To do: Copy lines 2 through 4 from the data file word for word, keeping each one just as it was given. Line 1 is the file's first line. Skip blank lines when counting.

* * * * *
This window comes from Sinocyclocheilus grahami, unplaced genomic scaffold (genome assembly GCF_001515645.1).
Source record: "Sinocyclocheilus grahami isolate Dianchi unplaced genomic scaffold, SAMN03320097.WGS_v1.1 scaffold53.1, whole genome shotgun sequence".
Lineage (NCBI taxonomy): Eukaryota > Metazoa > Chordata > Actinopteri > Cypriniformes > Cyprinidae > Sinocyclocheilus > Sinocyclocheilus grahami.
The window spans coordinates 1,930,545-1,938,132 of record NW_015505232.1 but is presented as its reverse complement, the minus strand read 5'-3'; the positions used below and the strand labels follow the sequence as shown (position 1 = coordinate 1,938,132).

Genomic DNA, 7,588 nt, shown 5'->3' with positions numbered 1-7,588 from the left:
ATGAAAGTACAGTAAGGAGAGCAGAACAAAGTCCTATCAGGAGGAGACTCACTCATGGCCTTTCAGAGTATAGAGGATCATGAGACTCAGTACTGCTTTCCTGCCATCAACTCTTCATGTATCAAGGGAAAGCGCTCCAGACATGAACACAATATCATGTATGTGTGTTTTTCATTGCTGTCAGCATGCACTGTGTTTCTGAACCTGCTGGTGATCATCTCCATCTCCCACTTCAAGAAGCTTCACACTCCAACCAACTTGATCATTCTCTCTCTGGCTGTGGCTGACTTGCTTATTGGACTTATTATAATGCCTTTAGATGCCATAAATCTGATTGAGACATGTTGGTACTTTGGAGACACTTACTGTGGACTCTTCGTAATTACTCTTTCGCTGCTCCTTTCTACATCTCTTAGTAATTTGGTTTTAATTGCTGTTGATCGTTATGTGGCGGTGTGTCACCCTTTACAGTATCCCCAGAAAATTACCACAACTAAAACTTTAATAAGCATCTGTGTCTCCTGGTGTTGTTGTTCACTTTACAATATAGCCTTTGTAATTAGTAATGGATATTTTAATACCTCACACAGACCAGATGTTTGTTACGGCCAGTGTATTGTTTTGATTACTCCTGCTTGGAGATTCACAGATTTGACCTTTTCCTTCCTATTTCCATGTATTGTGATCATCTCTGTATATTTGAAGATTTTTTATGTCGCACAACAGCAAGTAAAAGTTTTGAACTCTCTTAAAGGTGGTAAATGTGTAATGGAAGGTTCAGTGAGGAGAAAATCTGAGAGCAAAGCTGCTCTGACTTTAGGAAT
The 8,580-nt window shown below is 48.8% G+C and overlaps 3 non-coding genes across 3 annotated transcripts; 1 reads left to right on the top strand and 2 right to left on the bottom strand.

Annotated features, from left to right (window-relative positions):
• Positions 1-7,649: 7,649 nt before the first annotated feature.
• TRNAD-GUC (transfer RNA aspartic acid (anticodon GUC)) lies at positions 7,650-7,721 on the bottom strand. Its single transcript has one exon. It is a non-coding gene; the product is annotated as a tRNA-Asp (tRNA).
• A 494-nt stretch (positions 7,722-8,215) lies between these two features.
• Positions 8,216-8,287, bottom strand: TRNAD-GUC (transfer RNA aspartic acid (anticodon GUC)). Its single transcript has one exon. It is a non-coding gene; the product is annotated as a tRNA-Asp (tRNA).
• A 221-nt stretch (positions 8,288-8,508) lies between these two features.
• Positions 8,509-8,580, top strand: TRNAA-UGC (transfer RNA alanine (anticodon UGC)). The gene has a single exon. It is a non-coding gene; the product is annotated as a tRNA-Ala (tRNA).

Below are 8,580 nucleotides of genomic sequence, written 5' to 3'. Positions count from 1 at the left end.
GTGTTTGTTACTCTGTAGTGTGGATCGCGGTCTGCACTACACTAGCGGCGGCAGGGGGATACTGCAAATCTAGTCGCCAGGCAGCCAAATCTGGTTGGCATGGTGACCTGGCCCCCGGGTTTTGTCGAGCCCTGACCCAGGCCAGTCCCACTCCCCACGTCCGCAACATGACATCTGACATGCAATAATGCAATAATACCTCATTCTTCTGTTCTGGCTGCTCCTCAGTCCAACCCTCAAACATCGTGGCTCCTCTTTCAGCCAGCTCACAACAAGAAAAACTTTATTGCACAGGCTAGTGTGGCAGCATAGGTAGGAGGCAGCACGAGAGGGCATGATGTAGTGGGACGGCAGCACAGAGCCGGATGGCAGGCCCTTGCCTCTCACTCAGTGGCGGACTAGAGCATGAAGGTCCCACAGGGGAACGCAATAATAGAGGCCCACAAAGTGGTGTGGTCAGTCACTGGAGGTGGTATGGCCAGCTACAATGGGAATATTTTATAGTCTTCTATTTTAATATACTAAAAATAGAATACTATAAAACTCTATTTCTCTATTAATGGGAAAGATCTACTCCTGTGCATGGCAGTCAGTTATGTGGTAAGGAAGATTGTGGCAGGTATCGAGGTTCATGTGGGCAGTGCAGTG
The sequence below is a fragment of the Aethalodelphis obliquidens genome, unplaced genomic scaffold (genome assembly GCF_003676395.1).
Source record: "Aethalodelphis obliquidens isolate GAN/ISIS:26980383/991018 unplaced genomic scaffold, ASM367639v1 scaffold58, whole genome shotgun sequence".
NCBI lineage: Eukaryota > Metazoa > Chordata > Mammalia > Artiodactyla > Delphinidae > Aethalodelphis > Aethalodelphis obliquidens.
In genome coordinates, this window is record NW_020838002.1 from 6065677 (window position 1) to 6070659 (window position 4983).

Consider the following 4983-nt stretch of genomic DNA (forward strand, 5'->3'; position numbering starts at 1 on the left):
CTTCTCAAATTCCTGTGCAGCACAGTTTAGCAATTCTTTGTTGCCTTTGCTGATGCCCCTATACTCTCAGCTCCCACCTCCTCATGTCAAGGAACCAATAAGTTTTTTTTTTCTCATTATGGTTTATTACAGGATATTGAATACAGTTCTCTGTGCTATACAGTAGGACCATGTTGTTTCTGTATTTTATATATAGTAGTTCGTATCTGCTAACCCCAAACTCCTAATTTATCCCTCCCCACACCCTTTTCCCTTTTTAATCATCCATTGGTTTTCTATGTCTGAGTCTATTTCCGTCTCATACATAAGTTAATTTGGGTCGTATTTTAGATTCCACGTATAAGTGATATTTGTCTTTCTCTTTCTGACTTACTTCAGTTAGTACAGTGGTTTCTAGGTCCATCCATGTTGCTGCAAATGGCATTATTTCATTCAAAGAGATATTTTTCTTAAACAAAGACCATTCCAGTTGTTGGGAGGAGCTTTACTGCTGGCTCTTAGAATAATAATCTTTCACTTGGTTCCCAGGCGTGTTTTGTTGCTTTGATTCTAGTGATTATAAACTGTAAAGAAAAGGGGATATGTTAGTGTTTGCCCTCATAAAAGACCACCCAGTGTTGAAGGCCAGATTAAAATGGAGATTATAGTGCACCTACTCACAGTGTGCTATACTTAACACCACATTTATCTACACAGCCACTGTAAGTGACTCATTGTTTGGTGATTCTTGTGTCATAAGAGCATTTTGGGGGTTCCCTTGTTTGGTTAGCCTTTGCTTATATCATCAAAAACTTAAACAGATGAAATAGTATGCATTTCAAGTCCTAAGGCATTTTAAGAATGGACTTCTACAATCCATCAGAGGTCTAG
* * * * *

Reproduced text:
Source record: "Sinocyclocheilus grahami isolate Dianchi unplaced genomic scaffold, SAMN03320097.WGS_v1.1 scaffold53.1, whole genome shotgun sequence".
Lineage (NCBI taxonomy): Eukaryota > Metazoa > Chordata > Actinopteri > Cypriniformes > Cyprinidae > Sinocyclocheilus > Sinocyclocheilus grahami.
The window spans coordinates 1,930,545-1,938,132 of record NW_015505232.1 but is presented as its reverse complement, the minus strand read 5'-3'; the positions used below and the strand labels follow the sequence as shown (position 1 = coordinate 1,938,132).